To get variety we need to suppress the elevation as little as possible. That means near the borders and near the center (maybe) we’d like to suppress the original elevation (closer to Flat’s horizontal line), but everywhere else we’d like to preserve the original elevation (closer to Input’s diagonal line). Linear conversion is the average of these two.


I made a visualization of how much the noise is suppressed (brown) vs preserved (cyan). The ideal output would be a wide ring, where the borders of the map suppresses noise, the center of the map suppresses noise (optional), and the rest of the map preserves noise.

So I think Smooth (quadratic bezier curve) is a better choice. But it has its own issues, especially in the center of the map. { maybe I need to apply this to octave 0 but not the other octaves? }

This diagram shows that Smooth is suppressing noise for much of the area that’s not near the borders or the center. Until seeing this visualization I didn’t realize it. So I designed Smooth2 and Smooth3, both of which suppress much less.

Problem: if you mix the octaves first (low frequencies for elevation, high frequencies for bumpiness), then it’s hard to suppress the elevation without also suppressing the bumpy features. Linear doesn’t have this problem, so it might be the simplest recommendation. I don’t know how to solve this problem yet.

{ TODO: I can pick different functions for the borders and the center, and it may make sense to pick Smooth for the borders but Linear for the center }

 3  Comparison#

The real test of all of this is: what do the islands look like?! My old recommendations of {Euclidean, Diagonal, Manhattan} + Linear do produce reasonable islands, but I think my new recommendation of Square Bump + Smooth generates more interesting islands every time. Square Bump forces an island shape with the least distortion, and Smooth preserves most of the variation from the noise function. If you want a more solid shape you can either reduce your high frequency noise amplitudes or switch to Square Bump + Linear.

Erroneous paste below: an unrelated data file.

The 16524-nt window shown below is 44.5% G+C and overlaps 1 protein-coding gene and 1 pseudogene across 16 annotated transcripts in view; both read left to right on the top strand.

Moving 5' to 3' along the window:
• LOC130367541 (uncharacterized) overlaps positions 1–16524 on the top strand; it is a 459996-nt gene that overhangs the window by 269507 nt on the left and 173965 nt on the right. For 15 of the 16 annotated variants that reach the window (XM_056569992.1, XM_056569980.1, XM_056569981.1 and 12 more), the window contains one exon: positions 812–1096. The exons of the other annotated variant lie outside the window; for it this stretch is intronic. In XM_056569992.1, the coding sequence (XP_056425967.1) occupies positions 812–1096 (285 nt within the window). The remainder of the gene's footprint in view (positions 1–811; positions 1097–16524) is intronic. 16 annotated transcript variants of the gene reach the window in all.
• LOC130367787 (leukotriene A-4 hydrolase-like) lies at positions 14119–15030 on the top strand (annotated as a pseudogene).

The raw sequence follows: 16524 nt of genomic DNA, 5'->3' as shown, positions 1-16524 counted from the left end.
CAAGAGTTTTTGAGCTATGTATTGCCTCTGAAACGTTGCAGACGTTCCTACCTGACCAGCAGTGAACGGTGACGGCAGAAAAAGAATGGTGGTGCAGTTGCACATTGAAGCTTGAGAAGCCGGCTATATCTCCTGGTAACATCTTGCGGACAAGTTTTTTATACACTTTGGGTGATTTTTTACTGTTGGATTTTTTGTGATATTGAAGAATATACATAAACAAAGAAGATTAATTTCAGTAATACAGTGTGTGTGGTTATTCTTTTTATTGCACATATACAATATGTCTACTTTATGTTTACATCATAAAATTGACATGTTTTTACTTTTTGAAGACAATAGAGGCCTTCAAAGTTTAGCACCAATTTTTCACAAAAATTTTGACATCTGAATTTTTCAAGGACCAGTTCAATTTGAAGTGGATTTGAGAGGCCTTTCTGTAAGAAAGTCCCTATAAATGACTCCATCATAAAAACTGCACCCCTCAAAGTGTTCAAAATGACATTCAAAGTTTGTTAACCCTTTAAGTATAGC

{ TODO: If you don’t need the map center to be land, you can use SmoothLow, which offers even more variety. Compare SmoothLow to Smooth in each column. }

 4  Open issues#

  1. As RuneVision on Twitter points out, the Smooth shaping function is also going to smooth out terrain bumpiness in the center of the map, and that’s probably not what I want. Maybe the reshaper should only apply to the first and second octaves? This is getting complicated.
  2. How the reshaper works in water and on land is currently symmetric, but probably shouldn’t be.
  3. As more than one person pointed out on twitter, which of these functions you want depends on your goals, and it may be hard for me to make a single recommendation. I do think KdotJPG’s SquareBump is a win for distance functions, but the shaping functions don’t have a clear winner.

 5  Bonus#

Just for fun, the Archipelago reshaping function pushes land up midway between the center and border of the map, forming a circular island chain. Adjusting it slightly up or down will increase or decrease the land mass. For this page I made the low end halfway between SmoothLow and Smooth, so it doesn’t force the entire mid-distance circle to be land.

Also just for fun, the Blob distance function tries to vary the distance based on the angle, similar to my blob logo. I think it doesn’t work well.

 6  Advanced#